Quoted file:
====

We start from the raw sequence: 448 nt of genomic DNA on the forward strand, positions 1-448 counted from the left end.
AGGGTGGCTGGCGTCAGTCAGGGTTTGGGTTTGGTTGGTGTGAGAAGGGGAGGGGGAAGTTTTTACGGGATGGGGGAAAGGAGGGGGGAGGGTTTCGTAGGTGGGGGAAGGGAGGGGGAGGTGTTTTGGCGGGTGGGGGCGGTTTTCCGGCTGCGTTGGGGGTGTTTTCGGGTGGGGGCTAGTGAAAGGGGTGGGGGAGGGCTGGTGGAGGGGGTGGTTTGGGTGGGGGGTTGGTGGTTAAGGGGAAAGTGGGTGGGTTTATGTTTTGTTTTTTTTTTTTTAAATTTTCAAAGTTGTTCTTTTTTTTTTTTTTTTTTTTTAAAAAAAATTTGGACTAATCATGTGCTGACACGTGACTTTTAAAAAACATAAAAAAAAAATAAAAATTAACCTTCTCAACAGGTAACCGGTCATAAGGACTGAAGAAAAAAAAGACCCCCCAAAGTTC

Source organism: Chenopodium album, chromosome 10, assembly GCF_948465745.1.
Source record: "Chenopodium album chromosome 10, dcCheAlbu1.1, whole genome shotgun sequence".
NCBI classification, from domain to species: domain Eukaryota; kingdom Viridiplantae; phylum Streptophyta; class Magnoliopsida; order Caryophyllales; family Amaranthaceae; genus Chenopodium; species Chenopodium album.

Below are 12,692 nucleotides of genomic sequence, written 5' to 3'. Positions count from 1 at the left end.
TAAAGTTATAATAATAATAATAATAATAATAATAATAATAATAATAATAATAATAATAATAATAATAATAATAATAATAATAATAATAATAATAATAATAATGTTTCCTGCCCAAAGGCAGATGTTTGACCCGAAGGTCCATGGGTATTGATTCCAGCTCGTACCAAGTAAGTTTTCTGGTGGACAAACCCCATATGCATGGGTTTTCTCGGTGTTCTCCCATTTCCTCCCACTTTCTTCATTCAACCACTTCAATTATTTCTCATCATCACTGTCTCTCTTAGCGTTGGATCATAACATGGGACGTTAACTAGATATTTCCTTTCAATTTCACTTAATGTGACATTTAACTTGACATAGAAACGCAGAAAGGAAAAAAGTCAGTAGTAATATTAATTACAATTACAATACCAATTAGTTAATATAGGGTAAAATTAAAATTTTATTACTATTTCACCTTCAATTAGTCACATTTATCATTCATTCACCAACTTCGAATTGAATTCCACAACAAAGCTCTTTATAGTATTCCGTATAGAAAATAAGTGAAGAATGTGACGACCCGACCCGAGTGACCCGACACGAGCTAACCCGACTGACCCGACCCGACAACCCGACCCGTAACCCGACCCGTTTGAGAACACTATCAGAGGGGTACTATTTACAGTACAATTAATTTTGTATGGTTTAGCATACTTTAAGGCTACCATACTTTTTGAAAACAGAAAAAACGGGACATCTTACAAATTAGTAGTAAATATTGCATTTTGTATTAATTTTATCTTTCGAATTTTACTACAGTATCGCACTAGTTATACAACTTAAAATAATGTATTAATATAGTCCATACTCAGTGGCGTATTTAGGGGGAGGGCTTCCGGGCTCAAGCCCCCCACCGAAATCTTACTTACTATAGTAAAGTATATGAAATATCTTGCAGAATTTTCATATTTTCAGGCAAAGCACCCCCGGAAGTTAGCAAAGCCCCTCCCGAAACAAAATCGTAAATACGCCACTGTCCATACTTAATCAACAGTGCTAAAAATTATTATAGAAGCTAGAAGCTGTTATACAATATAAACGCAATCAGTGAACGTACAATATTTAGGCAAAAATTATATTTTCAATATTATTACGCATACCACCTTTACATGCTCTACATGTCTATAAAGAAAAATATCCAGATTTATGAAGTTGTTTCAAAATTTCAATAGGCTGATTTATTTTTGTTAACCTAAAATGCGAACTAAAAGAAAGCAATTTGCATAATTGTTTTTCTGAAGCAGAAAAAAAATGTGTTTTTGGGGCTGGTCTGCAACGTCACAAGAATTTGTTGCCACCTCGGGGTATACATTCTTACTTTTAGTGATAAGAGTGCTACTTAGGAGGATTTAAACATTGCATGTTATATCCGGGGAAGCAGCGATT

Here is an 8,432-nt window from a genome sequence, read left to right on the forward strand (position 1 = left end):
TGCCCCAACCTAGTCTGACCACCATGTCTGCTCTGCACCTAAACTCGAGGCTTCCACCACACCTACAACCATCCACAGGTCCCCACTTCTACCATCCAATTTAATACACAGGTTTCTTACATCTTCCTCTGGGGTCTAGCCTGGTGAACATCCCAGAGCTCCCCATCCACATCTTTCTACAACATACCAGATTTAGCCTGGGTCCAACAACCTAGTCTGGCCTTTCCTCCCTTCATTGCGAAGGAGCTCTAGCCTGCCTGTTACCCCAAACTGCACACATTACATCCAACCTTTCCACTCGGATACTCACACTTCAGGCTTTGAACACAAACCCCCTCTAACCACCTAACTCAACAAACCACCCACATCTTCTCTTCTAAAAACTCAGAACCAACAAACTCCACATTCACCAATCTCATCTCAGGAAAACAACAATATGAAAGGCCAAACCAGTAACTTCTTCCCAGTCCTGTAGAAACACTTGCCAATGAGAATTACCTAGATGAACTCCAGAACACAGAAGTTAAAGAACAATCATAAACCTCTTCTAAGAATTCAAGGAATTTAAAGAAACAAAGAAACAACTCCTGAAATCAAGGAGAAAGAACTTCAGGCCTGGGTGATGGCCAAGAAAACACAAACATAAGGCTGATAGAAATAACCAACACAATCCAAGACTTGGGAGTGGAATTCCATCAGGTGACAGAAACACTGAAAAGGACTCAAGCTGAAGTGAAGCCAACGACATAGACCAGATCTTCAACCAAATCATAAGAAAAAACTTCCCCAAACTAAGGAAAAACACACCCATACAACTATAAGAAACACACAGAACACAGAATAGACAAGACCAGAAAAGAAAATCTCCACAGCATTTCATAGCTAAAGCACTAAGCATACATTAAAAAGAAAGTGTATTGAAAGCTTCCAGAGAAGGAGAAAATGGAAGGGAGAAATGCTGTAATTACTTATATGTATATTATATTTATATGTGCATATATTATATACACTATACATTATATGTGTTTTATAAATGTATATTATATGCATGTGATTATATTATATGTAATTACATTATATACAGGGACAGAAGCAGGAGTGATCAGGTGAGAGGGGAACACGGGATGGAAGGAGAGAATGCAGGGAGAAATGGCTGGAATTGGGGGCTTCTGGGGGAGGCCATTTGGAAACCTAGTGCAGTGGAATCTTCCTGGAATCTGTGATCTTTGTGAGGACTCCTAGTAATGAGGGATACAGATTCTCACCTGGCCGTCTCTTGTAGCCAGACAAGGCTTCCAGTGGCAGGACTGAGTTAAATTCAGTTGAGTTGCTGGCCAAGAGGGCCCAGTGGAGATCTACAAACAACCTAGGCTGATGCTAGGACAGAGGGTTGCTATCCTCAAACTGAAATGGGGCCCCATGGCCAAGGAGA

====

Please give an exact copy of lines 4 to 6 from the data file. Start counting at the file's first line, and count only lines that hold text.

Source record: "Chenopodium album chromosome 10, dcCheAlbu1.1, whole genome shotgun sequence".
NCBI classification, from domain to species: domain Eukaryota; kingdom Viridiplantae; phylum Streptophyta; class Magnoliopsida; order Caryophyllales; family Amaranthaceae; genus Chenopodium; species Chenopodium album.

Below are 12,692 nucleotides of genomic sequence, written 5' to 3'. Positions count from 1 at the left end.